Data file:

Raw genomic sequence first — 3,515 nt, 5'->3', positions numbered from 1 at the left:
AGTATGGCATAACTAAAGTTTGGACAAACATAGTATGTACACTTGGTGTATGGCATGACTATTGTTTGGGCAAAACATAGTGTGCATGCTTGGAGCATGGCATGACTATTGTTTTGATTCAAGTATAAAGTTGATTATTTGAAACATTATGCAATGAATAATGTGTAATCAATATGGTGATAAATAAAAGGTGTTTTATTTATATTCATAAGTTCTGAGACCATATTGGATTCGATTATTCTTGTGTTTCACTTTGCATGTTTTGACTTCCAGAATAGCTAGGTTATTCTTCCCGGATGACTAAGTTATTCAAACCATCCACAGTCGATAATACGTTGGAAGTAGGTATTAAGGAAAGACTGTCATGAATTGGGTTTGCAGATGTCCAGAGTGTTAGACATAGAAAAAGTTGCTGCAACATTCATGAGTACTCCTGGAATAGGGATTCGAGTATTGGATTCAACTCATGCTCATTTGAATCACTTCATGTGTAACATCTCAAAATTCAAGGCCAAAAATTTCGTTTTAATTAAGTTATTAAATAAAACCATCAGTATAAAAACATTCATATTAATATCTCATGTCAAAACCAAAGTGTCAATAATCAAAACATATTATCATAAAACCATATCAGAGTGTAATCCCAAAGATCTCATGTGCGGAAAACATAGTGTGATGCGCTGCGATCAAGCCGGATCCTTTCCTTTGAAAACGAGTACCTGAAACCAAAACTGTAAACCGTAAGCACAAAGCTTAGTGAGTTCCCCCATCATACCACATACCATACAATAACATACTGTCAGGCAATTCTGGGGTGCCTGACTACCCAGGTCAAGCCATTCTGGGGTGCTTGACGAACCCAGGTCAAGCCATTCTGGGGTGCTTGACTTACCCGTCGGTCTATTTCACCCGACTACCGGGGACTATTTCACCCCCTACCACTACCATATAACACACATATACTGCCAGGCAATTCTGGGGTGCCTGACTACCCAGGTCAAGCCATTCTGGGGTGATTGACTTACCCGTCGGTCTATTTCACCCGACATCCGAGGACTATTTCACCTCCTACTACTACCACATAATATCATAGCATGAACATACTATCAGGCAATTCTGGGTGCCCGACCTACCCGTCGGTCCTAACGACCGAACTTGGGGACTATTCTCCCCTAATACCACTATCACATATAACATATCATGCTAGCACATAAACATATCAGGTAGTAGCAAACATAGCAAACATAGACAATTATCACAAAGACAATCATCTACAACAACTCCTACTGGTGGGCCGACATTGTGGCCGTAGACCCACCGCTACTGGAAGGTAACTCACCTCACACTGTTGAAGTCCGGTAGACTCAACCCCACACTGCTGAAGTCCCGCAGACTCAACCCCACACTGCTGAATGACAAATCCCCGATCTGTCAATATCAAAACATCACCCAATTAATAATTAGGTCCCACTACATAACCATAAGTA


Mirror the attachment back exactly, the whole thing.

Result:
Raw genomic sequence first — 3,515 nt, 5'->3', positions numbered from 1 at the left:
AGTATGGCATAACTAAAGTTTGGACAAACATAGTATGTACACTTGGTGTATGGCATGACTATTGTTTGGGCAAAACATAGTGTGCATGCTTGGAGCATGGCATGACTATTGTTTTGATTCAAGTATAAAGTTGATTATTTGAAACATTATGCAATGAATAATGTGTAATCAATATGGTGATAAATAAAAGGTGTTTTATTTATATTCATAAGTTCTGAGACCATATTGGATTCGATTATTCTTGTGTTTCACTTTGCATGTTTTGACTTCCAGAATAGCTAGGTTATTCTTCCCGGATGACTAAGTTATTCAAACCATCCACAGTCGATAATACGTTGGAAGTAGGTATTAAGGAAAGACTGTCATGAATTGGGTTTGCAGATGTCCAGAGTGTTAGACATAGAAAAAGTTGCTGCAACATTCATGAGTACTCCTGGAATAGGGATTCGAGTATTGGATTCAACTCATGCTCATTTGAATCACTTCATGTGTAACATCTCAAAATTCAAGGCCAAAAATTTCGTTTTAATTAAGTTATTAAATAAAACCATCAGTATAAAAACATTCATATTAATATCTCATGTCAAAACCAAAGTGTCAATAATCAAAACATATTATCATAAAACCATATCAGAGTGTAATCCCAAAGATCTCATGTGCGGAAAACATAGTGTGATGCGCTGCGATCAAGCCGGATCCTTTCCTTTGAAAACGAGTACCTGAAACCAAAACTGTAAACCGTAAGCACAAAGCTTAGTGAGTTCCCCCATCATACCACATACCATACAATAACATACTGTCAGGCAATTCTGGGGTGCCTGACTACCCAGGTCAAGCCATTCTGGGGTGCTTGACGAACCCAGGTCAAGCCATTCTGGGGTGCTTGACTTACCCGTCGGTCTATTTCACCCGACTACCGGGGACTATTTCACCCCCTACCACTACCATATAACACACATATACTGCCAGGCAATTCTGGGGTGCCTGACTACCCAGGTCAAGCCATTCTGGGGTGATTGACTTACCCGTCGGTCTATTTCACCCGACATCCGAGGACTATTTCACCTCCTACTACTACCACATAATATCATAGCATGAACATACTATCAGGCAATTCTGGGTGCCCGACCTACCCGTCGGTCCTAACGACCGAACTTGGGGACTATTCTCCCCTAATACCACTATCACATATAACATATCATGCTAGCACATAAACATATCAGGTAGTAGCAAACATAGCAAACATAGACAATTATCACAAAGACAATCATCTACAACAACTCCTACTGGTGGGCCGACATTGTGGCCGTAGACCCACCGCTACTGGAAGGTAACTCACCTCACACTGTTGAAGTCCGGTAGACTCAACCCCACACTGCTGAAGTCCCGCAGACTCAACCCCACACTGCTGAATGACAAATCCCCGATCTGTCAATATCAAAACATCACCCAATTAATAATTAGGTCCCACTACATAACCATAAGTA